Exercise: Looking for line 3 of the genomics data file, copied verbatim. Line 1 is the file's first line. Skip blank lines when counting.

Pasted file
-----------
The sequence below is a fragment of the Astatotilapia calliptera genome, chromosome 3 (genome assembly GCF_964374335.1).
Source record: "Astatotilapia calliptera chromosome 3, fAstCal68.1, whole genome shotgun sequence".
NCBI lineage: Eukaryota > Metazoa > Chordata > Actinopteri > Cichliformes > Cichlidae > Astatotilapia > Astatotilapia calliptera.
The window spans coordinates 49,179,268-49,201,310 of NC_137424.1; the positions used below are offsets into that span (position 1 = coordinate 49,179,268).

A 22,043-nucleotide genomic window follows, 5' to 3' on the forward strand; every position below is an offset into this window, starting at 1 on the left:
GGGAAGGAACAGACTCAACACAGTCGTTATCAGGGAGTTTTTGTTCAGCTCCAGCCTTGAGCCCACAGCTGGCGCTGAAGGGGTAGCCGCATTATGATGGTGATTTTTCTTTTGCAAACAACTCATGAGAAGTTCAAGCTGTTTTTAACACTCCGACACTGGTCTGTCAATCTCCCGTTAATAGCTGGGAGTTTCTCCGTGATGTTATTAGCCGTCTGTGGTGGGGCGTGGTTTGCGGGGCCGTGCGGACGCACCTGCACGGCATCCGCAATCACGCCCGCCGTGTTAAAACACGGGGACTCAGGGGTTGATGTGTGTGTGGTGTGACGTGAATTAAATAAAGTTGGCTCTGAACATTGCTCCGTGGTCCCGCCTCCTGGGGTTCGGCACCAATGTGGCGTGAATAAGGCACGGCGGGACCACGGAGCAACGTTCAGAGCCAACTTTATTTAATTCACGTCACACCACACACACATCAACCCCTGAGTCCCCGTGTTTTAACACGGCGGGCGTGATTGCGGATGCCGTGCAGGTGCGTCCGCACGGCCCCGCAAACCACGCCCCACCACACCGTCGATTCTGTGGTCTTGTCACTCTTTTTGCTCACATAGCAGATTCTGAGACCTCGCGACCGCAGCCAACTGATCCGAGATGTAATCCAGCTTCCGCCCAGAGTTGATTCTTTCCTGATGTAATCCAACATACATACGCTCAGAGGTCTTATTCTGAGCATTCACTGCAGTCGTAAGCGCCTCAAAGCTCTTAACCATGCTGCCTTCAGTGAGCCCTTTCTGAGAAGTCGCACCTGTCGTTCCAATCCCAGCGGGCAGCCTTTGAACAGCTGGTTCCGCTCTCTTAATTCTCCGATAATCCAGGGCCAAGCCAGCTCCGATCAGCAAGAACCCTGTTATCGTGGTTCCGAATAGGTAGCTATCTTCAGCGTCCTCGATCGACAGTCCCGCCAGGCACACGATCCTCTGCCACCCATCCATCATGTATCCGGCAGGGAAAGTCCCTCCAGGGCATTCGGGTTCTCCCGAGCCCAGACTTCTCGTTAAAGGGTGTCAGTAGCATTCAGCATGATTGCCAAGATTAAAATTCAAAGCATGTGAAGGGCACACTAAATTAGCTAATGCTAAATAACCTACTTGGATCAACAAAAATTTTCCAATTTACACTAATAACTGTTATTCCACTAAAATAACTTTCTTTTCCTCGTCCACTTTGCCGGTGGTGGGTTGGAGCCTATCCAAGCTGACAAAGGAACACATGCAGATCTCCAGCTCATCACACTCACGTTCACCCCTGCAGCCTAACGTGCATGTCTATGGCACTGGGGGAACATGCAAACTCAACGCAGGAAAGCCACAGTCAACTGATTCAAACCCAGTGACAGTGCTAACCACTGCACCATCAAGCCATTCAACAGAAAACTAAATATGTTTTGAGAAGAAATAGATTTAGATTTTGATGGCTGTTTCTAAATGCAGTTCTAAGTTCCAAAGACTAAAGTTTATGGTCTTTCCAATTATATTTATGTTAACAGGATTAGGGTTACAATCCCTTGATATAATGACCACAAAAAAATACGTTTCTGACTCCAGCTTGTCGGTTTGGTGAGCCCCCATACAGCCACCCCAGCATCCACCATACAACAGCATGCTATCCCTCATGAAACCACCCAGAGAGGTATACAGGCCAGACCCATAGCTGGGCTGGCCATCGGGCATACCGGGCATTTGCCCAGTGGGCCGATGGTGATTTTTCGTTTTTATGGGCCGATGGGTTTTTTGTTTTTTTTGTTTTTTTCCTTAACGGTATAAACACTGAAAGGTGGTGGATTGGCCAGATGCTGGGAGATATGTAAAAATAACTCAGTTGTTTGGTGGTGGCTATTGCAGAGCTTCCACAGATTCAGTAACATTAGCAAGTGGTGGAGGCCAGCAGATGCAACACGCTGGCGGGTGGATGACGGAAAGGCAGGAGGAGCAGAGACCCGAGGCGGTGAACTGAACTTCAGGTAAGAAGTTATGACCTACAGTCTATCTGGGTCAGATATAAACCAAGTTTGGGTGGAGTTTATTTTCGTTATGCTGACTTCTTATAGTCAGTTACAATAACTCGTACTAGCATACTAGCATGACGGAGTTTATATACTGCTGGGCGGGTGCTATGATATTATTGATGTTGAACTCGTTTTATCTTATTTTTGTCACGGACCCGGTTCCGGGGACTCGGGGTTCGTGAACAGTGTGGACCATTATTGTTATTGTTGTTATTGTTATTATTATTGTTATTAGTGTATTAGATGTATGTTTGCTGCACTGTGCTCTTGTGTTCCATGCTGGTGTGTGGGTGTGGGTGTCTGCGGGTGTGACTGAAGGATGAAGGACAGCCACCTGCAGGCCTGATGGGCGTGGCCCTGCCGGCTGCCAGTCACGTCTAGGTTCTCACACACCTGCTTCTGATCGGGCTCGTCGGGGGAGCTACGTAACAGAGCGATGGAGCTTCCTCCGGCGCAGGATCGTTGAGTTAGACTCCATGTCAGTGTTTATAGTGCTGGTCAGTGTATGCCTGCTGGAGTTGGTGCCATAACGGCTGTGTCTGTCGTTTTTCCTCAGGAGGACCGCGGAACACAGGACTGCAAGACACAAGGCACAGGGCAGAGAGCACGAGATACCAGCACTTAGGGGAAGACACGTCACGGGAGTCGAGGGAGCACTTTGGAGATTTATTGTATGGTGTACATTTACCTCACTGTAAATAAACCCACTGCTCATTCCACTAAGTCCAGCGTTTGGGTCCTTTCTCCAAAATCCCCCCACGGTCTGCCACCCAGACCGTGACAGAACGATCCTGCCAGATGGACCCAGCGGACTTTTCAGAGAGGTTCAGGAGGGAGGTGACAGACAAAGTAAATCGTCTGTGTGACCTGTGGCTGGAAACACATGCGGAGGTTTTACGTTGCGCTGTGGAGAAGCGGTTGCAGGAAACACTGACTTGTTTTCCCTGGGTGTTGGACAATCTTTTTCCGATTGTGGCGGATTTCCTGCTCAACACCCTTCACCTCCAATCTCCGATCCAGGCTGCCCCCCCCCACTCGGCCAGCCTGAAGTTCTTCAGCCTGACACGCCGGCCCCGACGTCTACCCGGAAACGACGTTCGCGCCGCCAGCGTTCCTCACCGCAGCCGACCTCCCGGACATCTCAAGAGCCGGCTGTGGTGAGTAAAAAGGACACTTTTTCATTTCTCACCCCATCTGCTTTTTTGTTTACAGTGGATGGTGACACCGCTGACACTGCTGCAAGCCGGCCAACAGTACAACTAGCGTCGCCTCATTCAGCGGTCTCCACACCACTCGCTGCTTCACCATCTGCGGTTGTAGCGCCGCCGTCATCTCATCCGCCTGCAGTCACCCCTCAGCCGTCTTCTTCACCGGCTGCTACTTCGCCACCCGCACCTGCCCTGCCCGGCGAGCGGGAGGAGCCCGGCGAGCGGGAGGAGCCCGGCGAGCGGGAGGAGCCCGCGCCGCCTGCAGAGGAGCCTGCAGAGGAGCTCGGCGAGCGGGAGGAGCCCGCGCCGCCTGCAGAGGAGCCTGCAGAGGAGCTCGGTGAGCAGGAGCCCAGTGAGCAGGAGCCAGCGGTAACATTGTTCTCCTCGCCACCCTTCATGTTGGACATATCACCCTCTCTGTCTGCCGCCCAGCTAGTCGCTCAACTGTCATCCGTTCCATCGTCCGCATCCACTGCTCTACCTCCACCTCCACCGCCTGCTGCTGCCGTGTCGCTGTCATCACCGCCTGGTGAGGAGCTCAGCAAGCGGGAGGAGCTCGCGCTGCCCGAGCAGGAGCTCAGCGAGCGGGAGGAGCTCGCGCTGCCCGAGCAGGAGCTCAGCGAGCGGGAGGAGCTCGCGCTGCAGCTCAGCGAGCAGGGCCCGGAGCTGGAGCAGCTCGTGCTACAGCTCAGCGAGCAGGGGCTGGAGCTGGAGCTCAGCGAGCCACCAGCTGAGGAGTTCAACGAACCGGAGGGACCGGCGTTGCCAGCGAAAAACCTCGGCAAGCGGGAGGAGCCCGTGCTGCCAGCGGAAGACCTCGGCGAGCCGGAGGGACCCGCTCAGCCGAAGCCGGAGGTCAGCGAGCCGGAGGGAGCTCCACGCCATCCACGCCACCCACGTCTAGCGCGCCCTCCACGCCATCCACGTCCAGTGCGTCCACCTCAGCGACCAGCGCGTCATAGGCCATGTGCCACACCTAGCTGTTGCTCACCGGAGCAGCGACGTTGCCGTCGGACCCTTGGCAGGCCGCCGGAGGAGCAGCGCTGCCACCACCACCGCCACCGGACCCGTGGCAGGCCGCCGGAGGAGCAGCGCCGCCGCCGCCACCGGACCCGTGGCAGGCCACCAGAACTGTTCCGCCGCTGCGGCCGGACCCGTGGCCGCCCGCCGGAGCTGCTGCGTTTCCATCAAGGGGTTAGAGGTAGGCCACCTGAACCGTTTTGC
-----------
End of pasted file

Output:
NCBI lineage: Eukaryota > Metazoa > Chordata > Actinopteri > Cichliformes > Cichlidae > Astatotilapia > Astatotilapia calliptera.